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Offline Roundy

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Re: Trump
« Reply #10791 on: October 21, 2023, 06:02:26 AM »
Why not ride the wave of the trial, embarass the entire georga persecution office, and then counter sue for defermation when you win?

Dave's been drinking again.
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Offline Action80

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Re: Trump
« Reply #10792 on: October 21, 2023, 08:14:37 AM »
Criticizing the military is not morally wrong at all.

Period.

End of sentence.

Do you realize that there's an actual context to what's being discussed here? The subject under discussion here isn't whether or not criticizing the military is inherently morally wrong (of course it's not), but why it's generally seen as conservative dogma that the military should never be criticized or insulted, and then those same conservatives ignore or downplay the contempt that Trump regularly shows for the military. I've allowed for the possibility that this dogma may have shifted somewhat since Trump's election, but no - once Biden was elected, conservatives promptly began scolding him for disrespecting - or just seeming to disrespect - the military the same way they regularly did with Obama. And now that Trump is campaigning again and his usual lack of respect for the military is making the news, conservatives have once more dropped into apathy.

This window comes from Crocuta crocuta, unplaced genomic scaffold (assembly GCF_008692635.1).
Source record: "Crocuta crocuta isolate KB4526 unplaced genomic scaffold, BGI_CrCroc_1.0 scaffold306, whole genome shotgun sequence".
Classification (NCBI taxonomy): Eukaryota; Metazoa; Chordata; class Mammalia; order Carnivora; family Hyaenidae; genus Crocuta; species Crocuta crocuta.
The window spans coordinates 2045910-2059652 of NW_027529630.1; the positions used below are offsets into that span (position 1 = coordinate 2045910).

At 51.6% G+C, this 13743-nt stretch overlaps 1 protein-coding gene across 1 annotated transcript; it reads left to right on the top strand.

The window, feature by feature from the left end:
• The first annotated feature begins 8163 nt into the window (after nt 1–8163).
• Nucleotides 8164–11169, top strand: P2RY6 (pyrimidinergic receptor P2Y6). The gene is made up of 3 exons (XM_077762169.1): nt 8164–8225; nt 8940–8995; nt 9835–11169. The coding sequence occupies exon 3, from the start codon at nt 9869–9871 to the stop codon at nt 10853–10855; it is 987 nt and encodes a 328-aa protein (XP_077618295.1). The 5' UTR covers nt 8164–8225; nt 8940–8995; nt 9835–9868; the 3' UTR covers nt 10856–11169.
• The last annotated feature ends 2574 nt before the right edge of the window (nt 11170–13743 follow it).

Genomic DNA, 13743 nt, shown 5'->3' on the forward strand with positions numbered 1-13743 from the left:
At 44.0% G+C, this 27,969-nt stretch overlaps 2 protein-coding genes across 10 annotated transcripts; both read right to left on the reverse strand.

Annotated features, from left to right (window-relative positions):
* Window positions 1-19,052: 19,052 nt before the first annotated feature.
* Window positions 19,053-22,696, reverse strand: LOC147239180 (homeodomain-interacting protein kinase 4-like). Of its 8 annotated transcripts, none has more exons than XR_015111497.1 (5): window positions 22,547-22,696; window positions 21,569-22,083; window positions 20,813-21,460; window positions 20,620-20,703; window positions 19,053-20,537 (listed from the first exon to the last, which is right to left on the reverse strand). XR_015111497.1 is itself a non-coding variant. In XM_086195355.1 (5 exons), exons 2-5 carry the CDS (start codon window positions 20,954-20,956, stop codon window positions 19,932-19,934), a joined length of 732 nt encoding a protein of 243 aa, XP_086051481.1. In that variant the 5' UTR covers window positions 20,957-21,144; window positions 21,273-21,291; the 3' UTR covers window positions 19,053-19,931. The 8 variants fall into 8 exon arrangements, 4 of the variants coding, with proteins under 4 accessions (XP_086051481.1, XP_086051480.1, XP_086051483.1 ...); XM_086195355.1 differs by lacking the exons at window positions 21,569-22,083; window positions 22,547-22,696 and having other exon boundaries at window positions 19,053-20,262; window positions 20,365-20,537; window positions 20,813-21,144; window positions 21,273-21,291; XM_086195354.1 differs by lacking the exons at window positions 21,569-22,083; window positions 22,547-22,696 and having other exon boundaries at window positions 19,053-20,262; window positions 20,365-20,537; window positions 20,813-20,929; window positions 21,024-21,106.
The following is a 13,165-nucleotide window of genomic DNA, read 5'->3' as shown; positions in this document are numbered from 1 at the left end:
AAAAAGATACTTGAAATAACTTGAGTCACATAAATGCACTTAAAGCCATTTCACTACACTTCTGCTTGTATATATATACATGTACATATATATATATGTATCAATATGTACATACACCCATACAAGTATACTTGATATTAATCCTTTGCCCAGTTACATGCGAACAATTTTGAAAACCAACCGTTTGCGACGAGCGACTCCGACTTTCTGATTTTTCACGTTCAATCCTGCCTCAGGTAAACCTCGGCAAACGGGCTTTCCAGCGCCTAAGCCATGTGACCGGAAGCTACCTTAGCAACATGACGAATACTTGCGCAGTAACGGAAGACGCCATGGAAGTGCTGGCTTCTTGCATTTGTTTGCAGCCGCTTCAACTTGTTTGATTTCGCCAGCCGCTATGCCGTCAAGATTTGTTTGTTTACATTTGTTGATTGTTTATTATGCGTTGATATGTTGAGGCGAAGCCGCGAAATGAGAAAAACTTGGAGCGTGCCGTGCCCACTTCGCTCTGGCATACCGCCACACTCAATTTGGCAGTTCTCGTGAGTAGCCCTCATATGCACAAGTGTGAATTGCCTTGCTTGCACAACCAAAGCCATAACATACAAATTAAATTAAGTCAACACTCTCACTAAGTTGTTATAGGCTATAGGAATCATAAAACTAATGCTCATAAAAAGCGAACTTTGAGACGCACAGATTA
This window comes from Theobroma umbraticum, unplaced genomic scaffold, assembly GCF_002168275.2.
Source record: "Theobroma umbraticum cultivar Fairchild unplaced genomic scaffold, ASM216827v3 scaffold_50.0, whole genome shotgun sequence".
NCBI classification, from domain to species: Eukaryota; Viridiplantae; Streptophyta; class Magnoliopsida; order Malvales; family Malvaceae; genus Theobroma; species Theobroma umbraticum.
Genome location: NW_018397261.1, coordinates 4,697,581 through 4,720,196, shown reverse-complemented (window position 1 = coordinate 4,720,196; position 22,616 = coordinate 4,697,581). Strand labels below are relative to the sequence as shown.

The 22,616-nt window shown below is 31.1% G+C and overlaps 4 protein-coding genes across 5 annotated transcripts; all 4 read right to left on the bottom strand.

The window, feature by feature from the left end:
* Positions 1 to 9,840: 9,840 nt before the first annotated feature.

^Look everyone, Sadaam is claiming Hitler, Stalin, and Mao, are notorious conservatives!

I disagree it is generally seen as "conservative dogma," the military should never be criticized or insulted. Neocons, yeah...
To be honest I am getting pretty bored of this place.

Offline Action80

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Re: Trump
« Reply #10793 on: October 21, 2023, 08:25:21 AM »
not as bad as what she was facing.  (Up to 5 years jail time)

I doubt she received more probation time (six years) than the potential jail time.

Looks more like a "GRAB THE HEADLINES," story than the truth.
To be honest I am getting pretty bored of this place.

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Offline Tom Bishop

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Re: Trump
« Reply #10794 on: October 21, 2023, 09:53:07 AM »
If Powell didn't have damaging testimony to offer against Trump or other defendants, her testimony wouldn't have been a condition of the deal. The prosecution is not going to put her on the stand so she can testify that Trump is totally innocent. You can quibble about how actually she's just agreeing to testify truthfully and not specifically to testify against anyone else, but in practice it comes down to the same thing.